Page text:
In his campus-wide e-mail announcing the proposal, President Michael Roth maintained that if needed, additional courses would be added to facilitate class access. However, this would require finding the space in which to hold these classes, as well as hiring additional professors, which most directly conflicts with the revenue-enhancing purposes of the proposal.

For Professor of Psychology, Emeritus Karl Scheibe, who came to the University in 1963 and witnessed the implications of the University’s decision to expand class size from 1100 to 2800 students in the early 1970s, the new proposal appears shortsighted.

“In general, I believe that expanding class size as a means of helping to balance the budget is a terrible idea,” he said. “But these are terrible times—our financial difficulties are severe and not likely to improve all of a sudden. My understanding is that the administration proposes this increase to be ’temporary.’ Someone should hold their feet to the fire if the increase endures beyond four years.”

As Scheibe points out, the precise wording of the proposal does not specify when this “temporary” measure would expire. While the proposal states that class size would expand for the next four years, nowhere does it articulate that this measure would end after 2013. The administration, too, has refrained from specifying the proposal’s expiration date.

“Having these additional students increases the student body by about 4 percent after a four year period of time, but it is part of the measures we are taking which allows us to keep our core academic programs intact,” Meerts wrote in an e-mail to The Argus. “This is a decision which is reversible: when we are in better financial shape we can reduce the number of students back to the number we are at now.”

Consequently, students and faculty are concerned that these temporary changes, if made permanent, would undermine the Wesleyan experience.

“The idea is to increase enrollment by 120 students, then to drop back to 715 students ’if able,’” Carlin said. “If we have to maintain this increase, then it could have serious consequences on the school.”

Scheibe agreed that the long-term impacts of this proposal could outweigh the immediate ones.

“It seems like a small increment, but [expanding class size] will result in a finite decline in the quality of our educational product and the comfort level of students and faculty members,” he said.

Students are being encouraged to propose other solutions to raising $4 million, ones that would have less of an impact on student life.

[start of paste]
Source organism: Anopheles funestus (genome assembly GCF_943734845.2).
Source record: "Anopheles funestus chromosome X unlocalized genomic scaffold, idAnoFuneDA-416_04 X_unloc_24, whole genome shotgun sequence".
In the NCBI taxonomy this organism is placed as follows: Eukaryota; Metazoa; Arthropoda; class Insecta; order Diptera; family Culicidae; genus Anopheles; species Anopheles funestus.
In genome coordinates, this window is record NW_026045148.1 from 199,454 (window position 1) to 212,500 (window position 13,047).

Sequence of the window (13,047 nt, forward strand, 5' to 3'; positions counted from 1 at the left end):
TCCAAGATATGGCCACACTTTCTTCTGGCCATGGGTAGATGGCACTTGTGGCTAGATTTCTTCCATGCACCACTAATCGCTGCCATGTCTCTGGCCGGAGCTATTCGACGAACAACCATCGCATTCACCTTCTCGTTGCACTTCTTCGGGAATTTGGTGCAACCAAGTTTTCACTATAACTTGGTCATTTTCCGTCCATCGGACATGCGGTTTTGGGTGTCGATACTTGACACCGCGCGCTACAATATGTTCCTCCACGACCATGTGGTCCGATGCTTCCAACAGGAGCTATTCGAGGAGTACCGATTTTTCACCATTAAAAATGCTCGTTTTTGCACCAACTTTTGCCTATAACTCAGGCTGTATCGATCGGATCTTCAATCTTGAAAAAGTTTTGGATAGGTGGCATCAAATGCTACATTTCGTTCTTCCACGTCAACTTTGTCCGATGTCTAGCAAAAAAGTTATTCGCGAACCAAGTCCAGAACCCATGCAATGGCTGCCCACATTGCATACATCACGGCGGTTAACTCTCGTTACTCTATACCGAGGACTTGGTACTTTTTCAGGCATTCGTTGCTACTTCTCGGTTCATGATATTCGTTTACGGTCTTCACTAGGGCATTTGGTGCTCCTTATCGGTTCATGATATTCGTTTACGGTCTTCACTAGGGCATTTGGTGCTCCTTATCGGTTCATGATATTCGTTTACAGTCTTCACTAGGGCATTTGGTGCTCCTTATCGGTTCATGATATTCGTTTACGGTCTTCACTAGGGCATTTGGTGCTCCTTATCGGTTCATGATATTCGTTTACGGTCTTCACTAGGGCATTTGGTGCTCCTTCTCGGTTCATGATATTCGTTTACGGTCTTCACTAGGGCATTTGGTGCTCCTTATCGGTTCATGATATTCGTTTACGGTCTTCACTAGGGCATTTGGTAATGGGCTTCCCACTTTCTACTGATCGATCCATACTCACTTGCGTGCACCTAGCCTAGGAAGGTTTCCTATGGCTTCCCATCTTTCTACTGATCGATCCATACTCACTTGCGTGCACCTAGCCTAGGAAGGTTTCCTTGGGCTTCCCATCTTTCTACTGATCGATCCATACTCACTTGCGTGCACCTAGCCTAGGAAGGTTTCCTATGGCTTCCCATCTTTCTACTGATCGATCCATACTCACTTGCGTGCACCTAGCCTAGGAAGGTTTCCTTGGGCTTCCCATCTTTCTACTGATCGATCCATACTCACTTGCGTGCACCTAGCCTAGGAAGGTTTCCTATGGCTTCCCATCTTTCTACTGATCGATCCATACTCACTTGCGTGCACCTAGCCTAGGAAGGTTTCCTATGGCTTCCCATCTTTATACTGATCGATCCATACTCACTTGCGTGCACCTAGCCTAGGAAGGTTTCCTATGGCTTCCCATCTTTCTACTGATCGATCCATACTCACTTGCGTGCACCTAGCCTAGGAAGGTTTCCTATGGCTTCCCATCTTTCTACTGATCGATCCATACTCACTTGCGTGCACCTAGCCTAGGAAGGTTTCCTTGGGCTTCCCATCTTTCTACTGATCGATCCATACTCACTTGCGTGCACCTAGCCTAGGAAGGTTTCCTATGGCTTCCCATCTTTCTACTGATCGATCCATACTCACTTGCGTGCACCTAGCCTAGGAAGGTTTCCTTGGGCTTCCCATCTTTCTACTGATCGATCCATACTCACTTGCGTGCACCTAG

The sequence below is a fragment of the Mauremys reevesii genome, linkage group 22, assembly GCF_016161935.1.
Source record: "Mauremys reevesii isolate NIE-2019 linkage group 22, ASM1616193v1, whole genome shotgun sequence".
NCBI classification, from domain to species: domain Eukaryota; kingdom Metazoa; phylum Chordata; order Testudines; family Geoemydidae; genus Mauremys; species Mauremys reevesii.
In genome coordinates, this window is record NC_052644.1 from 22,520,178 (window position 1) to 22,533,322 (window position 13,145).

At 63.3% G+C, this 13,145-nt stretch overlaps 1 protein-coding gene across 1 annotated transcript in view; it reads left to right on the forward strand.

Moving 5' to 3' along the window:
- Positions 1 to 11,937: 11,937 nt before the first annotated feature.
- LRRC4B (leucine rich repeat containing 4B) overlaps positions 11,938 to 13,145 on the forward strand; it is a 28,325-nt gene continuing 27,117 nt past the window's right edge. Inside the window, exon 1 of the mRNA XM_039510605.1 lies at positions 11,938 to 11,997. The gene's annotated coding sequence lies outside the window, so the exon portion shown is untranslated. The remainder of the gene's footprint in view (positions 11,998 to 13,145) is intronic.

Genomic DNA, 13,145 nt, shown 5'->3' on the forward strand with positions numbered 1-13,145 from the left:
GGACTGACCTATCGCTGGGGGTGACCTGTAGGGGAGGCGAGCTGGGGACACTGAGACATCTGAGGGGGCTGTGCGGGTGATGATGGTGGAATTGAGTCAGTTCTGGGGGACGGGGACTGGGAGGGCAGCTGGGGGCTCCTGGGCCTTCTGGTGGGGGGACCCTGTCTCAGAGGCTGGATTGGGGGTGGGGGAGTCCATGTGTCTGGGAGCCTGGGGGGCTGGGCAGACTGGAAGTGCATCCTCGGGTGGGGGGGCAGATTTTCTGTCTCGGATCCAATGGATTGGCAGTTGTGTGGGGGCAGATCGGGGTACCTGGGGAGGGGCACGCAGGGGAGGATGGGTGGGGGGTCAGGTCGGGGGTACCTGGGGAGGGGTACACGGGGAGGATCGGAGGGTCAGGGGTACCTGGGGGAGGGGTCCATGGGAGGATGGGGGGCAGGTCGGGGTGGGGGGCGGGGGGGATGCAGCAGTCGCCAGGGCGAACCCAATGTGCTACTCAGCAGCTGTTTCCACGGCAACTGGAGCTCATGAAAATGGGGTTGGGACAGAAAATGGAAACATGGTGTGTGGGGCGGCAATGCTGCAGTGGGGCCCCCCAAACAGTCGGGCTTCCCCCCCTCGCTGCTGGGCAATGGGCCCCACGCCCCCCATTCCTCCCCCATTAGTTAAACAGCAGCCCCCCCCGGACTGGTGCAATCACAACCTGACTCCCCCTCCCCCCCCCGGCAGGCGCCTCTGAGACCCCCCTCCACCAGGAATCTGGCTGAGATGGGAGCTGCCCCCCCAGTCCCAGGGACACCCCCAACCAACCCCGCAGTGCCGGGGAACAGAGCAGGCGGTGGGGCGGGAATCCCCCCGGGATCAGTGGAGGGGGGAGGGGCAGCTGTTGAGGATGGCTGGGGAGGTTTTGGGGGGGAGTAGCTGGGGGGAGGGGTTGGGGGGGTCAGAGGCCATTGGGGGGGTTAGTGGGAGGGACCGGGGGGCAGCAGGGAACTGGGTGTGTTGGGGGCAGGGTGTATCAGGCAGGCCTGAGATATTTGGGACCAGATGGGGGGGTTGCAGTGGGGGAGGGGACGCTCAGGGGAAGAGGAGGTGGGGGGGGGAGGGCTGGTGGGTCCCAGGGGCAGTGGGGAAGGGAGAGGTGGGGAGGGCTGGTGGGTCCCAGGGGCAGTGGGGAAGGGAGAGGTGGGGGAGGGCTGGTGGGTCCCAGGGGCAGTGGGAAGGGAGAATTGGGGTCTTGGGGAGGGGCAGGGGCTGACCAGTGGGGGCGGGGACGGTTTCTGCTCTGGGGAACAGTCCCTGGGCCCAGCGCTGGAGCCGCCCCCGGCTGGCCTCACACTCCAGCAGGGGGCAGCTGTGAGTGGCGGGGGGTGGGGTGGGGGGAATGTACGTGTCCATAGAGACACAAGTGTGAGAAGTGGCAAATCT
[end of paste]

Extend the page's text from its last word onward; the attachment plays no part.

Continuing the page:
“I hope that students will step up and look beyond their four years here to voice their concerns about this proposal,” Carlin said. “I think there are ways to come up with $4 million without eliminating financial aid or professors’ positions.”

Simon Davis-Millis ’12, whose class will most feel the effects of the change by senior year, feels that the University’s proposal should not be the only one on the table.

“If the University needs more money and this is a viable option, then it should be a last resort,” he said. “Its effects may likely downgrade the quality of the University for everyone.”

Others, like Sam Schillit ’10, disagree with these implications.

“While it puts everyone in a tight spot, it gives more people the opportunity to come and enjoy this place,” she said. “Triples may be frustrating, but those additional students would contribute to Wes.”

Scheibe noted that students should proceed cautiously when evaluating this proposal, regardless of where they stand on the issue.

“Extraordinary problems might warrant extraordinary measures,” Scheibe said. “But we should all be aware of the dangers of this solution.”

  • jeremy piven

    how about we hold an all-campus rager at eclectic and charge people at the door? it worked in PCU.

  • Carol Davies

    I disagree with the perceived impact being all bad. In many ways the school is too small to offer breadth to a whole range of activities which would be expected at a school of Wes’ reputation. I suggest a larger increase would not only help the financials, but also could have a net positive effect on the breadth of activities and offerings at the school Smaller is not always better.